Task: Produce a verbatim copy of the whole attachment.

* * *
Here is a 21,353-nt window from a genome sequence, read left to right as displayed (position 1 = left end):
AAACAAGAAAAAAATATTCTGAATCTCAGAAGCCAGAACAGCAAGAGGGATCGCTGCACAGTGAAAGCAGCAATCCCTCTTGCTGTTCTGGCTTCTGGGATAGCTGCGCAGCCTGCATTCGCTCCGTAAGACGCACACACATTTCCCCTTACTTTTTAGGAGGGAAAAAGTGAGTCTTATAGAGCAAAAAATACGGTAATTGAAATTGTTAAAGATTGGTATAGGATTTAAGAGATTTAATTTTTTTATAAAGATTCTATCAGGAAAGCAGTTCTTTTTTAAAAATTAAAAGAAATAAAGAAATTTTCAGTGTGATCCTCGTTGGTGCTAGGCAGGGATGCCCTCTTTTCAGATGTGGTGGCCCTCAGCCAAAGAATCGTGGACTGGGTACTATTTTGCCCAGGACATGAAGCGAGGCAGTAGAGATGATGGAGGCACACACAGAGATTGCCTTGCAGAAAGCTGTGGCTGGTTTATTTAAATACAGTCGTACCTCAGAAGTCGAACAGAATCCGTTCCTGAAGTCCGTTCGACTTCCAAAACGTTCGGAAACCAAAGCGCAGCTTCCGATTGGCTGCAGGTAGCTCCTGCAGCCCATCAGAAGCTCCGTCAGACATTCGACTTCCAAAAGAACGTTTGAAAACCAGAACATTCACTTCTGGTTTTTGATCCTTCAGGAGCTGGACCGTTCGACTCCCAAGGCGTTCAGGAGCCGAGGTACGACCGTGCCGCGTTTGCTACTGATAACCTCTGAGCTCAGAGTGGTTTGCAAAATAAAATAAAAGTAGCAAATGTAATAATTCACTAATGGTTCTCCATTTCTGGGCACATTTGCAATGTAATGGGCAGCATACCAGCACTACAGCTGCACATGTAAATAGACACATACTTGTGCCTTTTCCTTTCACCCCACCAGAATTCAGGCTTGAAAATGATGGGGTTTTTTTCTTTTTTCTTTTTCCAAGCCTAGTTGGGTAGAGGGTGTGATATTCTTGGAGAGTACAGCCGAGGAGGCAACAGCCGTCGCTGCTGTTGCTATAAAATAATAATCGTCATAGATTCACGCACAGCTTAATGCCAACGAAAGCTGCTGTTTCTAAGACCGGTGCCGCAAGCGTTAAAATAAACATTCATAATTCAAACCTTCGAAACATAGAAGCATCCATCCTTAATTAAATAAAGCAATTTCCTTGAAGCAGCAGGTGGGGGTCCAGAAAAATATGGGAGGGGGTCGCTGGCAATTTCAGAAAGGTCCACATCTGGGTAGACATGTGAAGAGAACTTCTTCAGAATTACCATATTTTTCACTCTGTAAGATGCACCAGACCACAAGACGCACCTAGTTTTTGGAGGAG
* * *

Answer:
Here is a 21,353-nt window from a genome sequence, read left to right as displayed (position 1 = left end):
AAACAAGAAAAAAATATTCTGAATCTCAGAAGCCAGAACAGCAAGAGGGATCGCTGCACAGTGAAAGCAGCAATCCCTCTTGCTGTTCTGGCTTCTGGGATAGCTGCGCAGCCTGCATTCGCTCCGTAAGACGCACACACATTTCCCCTTACTTTTTAGGAGGGAAAAAGTGAGTCTTATAGAGCAAAAAATACGGTAATTGAAATTGTTAAAGATTGGTATAGGATTTAAGAGATTTAATTTTTTTATAAAGATTCTATCAGGAAAGCAGTTCTTTTTTAAAAATTAAAAGAAATAAAGAAATTTTCAGTGTGATCCTCGTTGGTGCTAGGCAGGGATGCCCTCTTTTCAGATGTGGTGGCCCTCAGCCAAAGAATCGTGGACTGGGTACTATTTTGCCCAGGACATGAAGCGAGGCAGTAGAGATGATGGAGGCACACACAGAGATTGCCTTGCAGAAAGCTGTGGCTGGTTTATTTAAATACAGTCGTACCTCAGAAGTCGAACAGAATCCGTTCCTGAAGTCCGTTCGACTTCCAAAACGTTCGGAAACCAAAGCGCAGCTTCCGATTGGCTGCAGGTAGCTCCTGCAGCCCATCAGAAGCTCCGTCAGACATTCGACTTCCAAAAGAACGTTTGAAAACCAGAACATTCACTTCTGGTTTTTGATCCTTCAGGAGCTGGACCGTTCGACTCCCAAGGCGTTCAGGAGCCGAGGTACGACCGTGCCGCGTTTGCTACTGATAACCTCTGAGCTCAGAGTGGTTTGCAAAATAAAATAAAAGTAGCAAATGTAATAATTCACTAATGGTTCTCCATTTCTGGGCACATTTGCAATGTAATGGGCAGCATACCAGCACTACAGCTGCACATGTAAATAGACACATACTTGTGCCTTTTCCTTTCACCCCACCAGAATTCAGGCTTGAAAATGATGGGGTTTTTTTCTTTTTTCTTTTTCCAAGCCTAGTTGGGTAGAGGGTGTGATATTCTTGGAGAGTACAGCCGAGGAGGCAACAGCCGTCGCTGCTGTTGCTATAAAATAATAATCGTCATAGATTCACGCACAGCTTAATGCCAACGAAAGCTGCTGTTTCTAAGACCGGTGCCGCAAGCGTTAAAATAAACATTCATAATTCAAACCTTCGAAACATAGAAGCATCCATCCTTAATTAAATAAAGCAATTTCCTTGAAGCAGCAGGTGGGGGTCCAGAAAAATATGGGAGGGGGTCGCTGGCAATTTCAGAAAGGTCCACATCTGGGTAGACATGTGAAGAGAACTTCTTCAGAATTACCATATTTTTCACTCTGTAAGATGCACCAGACCACAAGACGCACCTAGTTTTTGGAGGAG